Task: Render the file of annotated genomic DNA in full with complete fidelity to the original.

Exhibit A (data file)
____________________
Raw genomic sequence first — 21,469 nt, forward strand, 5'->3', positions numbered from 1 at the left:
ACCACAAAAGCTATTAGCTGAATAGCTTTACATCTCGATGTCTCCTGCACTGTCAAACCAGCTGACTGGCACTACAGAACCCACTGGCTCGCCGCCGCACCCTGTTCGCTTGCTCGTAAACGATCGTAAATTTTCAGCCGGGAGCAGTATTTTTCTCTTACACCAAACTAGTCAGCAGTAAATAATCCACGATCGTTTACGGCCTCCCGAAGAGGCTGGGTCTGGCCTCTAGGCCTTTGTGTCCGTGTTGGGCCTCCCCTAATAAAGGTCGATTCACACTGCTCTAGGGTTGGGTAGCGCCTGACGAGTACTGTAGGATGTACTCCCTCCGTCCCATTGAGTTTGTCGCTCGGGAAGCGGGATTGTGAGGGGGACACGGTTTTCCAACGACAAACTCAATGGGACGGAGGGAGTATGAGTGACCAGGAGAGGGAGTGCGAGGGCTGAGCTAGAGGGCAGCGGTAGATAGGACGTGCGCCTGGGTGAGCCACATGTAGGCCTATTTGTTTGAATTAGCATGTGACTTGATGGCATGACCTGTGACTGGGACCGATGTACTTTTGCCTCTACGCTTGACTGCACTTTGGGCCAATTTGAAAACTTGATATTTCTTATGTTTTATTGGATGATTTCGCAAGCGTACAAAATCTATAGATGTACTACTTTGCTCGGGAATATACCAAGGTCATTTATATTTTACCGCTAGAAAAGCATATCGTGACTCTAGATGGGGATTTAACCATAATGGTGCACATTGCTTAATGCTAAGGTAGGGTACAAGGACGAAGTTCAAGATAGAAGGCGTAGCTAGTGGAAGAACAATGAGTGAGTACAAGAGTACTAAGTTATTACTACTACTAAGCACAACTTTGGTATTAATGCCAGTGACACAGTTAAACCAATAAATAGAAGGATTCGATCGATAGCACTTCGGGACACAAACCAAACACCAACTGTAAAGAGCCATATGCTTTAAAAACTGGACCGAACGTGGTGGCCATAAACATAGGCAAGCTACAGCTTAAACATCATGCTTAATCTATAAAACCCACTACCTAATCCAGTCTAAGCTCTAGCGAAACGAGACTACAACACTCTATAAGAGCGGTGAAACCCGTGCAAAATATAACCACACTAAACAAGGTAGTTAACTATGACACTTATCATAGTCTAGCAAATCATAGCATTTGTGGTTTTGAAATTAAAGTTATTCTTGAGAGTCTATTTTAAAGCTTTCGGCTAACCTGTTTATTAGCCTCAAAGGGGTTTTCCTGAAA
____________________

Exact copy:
Raw genomic sequence first — 21,469 nt, forward strand, 5'->3', positions numbered from 1 at the left:
ACCACAAAAGCTATTAGCTGAATAGCTTTACATCTCGATGTCTCCTGCACTGTCAAACCAGCTGACTGGCACTACAGAACCCACTGGCTCGCCGCCGCACCCTGTTCGCTTGCTCGTAAACGATCGTAAATTTTCAGCCGGGAGCAGTATTTTTCTCTTACACCAAACTAGTCAGCAGTAAATAATCCACGATCGTTTACGGCCTCCCGAAGAGGCTGGGTCTGGCCTCTAGGCCTTTGTGTCCGTGTTGGGCCTCCCCTAATAAAGGTCGATTCACACTGCTCTAGGGTTGGGTAGCGCCTGACGAGTACTGTAGGATGTACTCCCTCCGTCCCATTGAGTTTGTCGCTCGGGAAGCGGGATTGTGAGGGGGACACGGTTTTCCAACGACAAACTCAATGGGACGGAGGGAGTATGAGTGACCAGGAGAGGGAGTGCGAGGGCTGAGCTAGAGGGCAGCGGTAGATAGGACGTGCGCCTGGGTGAGCCACATGTAGGCCTATTTGTTTGAATTAGCATGTGACTTGATGGCATGACCTGTGACTGGGACCGATGTACTTTTGCCTCTACGCTTGACTGCACTTTGGGCCAATTTGAAAACTTGATATTTCTTATGTTTTATTGGATGATTTCGCAAGCGTACAAAATCTATAGATGTACTACTTTGCTCGGGAATATACCAAGGTCATTTATATTTTACCGCTAGAAAAGCATATCGTGACTCTAGATGGGGATTTAACCATAATGGTGCACATTGCTTAATGCTAAGGTAGGGTACAAGGACGAAGTTCAAGATAGAAGGCGTAGCTAGTGGAAGAACAATGAGTGAGTACAAGAGTACTAAGTTATTACTACTACTAAGCACAACTTTGGTATTAATGCCAGTGACACAGTTAAACCAATAAATAGAAGGATTCGATCGATAGCACTTCGGGACACAAACCAAACACCAACTGTAAAGAGCCATATGCTTTAAAAACTGGACCGAACGTGGTGGCCATAAACATAGGCAAGCTACAGCTTAAACATCATGCTTAATCTATAAAACCCACTACCTAATCCAGTCTAAGCTCTAGCGAAACGAGACTACAACACTCTATAAGAGCGGTGAAACCCGTGCAAAATATAACCACACTAAACAAGGTAGTTAACTATGACACTTATCATAGTCTAGCAAATCATAGCATTTGTGGTTTTGAAATTAAAGTTATTCTTGAGAGTCTATTTTAAAGCTTTCGGCTAACCTGTTTATTAGCCTCAAAGGGGTTTTCCTGAAA